Last year it was stress-busting adaptogens. Before that, turmeric and all those brightly colored golden lattes. And fermented kombucha had a moment somewhere in there as well. All powerhouse super foods with a laundry list of health benefits whose bandwagon I never fully jumped aboard.
So in 2018, along with vowing to cut back on sugar and finally stop eating dairy (both on my abbreviated list of well-meaning resolutions), I thought it’d be nice to finally incorporate some true dietary powerhouses into my regular diet. With that in mind, I turned to nutritionist Elissa Goodman, who literally wrote a book on super foods. (Cancer Hacks, she says, is a holistic-based guide to dealing with the disease she was diagnosed with at 32.) And the L.A.-based pro delivered, serving up the three, previously-unknown-to-me, eats I should be gobbling up this year.
While I’ve heard of the soy-based food and vaguely knew it was something vegetarians rely on, I’ve never been brave enough to try it myself. Apparently, I’m not alone. Though the dish — a whole soybean, fermented, pressed into a block and left unprocessed — had its moment three years ago, when a Washington Post writer declared, Make 2015 the Year of Tempeh, Goodman says, “I am always surprised when I mention tempeh and the whole room looks back at me like they have no idea what I’m talking about!”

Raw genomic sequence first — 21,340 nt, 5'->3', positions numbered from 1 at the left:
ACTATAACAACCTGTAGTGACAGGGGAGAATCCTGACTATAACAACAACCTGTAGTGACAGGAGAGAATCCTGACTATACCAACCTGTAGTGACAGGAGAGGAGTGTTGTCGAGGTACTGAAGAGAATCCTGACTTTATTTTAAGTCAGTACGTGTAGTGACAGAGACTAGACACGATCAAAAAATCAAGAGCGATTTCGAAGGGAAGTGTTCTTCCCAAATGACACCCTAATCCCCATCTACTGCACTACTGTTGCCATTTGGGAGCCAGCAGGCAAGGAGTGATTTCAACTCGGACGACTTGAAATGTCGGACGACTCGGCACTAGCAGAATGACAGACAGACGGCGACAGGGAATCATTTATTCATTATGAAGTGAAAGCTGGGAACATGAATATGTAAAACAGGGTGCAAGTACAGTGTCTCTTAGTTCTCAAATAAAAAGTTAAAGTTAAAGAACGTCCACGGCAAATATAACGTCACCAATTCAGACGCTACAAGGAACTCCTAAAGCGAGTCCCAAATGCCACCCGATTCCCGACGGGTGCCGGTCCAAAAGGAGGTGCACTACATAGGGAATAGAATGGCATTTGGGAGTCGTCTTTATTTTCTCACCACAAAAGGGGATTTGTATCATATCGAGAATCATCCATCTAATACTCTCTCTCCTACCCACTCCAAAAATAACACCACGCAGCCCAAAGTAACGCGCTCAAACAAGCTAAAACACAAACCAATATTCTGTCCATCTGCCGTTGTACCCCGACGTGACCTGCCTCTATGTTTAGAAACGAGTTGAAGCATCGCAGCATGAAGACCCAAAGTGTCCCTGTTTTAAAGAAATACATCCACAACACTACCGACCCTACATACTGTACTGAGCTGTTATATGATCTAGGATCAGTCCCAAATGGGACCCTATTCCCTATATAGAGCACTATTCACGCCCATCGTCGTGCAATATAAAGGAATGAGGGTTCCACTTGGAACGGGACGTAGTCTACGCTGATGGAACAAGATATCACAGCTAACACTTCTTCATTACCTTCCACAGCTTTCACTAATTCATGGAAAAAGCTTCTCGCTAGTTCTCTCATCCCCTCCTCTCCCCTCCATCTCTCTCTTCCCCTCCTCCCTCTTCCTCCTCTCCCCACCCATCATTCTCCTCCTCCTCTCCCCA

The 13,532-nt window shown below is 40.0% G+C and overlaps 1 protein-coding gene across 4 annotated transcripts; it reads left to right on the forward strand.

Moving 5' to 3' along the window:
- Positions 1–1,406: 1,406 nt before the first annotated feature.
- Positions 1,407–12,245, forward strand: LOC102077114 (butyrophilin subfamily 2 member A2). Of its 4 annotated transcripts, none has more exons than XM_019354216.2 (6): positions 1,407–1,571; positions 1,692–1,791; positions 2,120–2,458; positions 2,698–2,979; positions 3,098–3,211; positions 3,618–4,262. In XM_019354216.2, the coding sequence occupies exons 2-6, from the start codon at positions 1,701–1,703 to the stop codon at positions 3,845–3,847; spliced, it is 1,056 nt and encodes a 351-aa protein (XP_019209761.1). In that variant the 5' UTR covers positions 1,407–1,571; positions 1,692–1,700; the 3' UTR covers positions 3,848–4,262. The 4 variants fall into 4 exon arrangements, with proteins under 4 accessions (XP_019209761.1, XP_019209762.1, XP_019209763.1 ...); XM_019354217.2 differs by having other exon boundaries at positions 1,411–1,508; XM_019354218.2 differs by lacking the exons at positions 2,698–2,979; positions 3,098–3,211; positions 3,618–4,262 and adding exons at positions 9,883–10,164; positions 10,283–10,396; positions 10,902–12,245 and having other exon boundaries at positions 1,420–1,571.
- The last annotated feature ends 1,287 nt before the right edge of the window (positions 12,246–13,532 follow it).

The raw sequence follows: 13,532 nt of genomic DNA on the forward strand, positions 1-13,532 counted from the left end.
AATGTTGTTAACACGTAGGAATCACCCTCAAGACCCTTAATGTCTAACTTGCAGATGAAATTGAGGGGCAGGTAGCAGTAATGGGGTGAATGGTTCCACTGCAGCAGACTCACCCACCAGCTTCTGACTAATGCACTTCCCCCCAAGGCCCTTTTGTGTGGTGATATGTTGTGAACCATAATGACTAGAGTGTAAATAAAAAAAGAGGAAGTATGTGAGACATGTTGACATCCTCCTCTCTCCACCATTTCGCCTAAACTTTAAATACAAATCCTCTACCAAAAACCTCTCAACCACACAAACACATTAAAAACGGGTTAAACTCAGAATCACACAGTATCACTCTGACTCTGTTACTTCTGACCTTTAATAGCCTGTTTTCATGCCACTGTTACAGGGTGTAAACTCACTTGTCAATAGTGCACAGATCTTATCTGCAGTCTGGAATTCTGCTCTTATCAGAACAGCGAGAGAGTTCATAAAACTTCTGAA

There’s reason to study up. In addition to being a great meat-replacement (it boasts roughly 15 grams of filling protein per half cup), the fermentation process means its chock full of the probiotics that lend themselves to a healthy gut. And if cooked up right — it can be marinated, grilled, baked, pan fried or even crumbled — it’s quite tasty, promises Goodman. Her go-to meals (she tries to incorporate it into her diet two to four times per week) include crispy tempeh lettuce wraps, tempeh chili and tempeh stir fry with rice noodles.
Black seed oil
The ancient remedy once described as a “cure” for every disease, will make a comeback in 2018, predicts Goodman. Packed with what she calls “powerful phytochemicals known to treat antibiotic-resistant superbugs,” it boasts benefits for the skin, healthy digestion and immune function. (One 2011 study even declared the oil, made from the seeds of the nigella sativa flowering plant, to be “effective against many diseases like cancer, cardiovascular complications, diabetes, asthma, kidney disease.”)
While Goodman suggests consulting with your physician before starting a program, most experts recommend consuming one teaspoon per day. Notes the pro, “It can be taken as a supplement either in capsule or droplet form.”
The neglected cousin of the more popular celery, the turnip-like veggie is a nutritional force, says Goodman. The green, which also goes by the name celeriac, boasts blood sugar-stabilizing fiber, energy-boosting magnesium and vitamin B6, which is necessary for brain function.
And while Goodman admits, “it’s not the most glamorous of vegetables and may take some work to prepare,” there are payoffs. Martha Stewart describes the veggie, at its prime in late fall, as having “a distinct, refreshing flavor reminiscent of a cross between celery and parsley,” while Bon Appétit dubbed the “underrated” ingredient one of their favorites. Swears Goodman, “When it’s pureed, sautéed or chopped, it’s a hit!”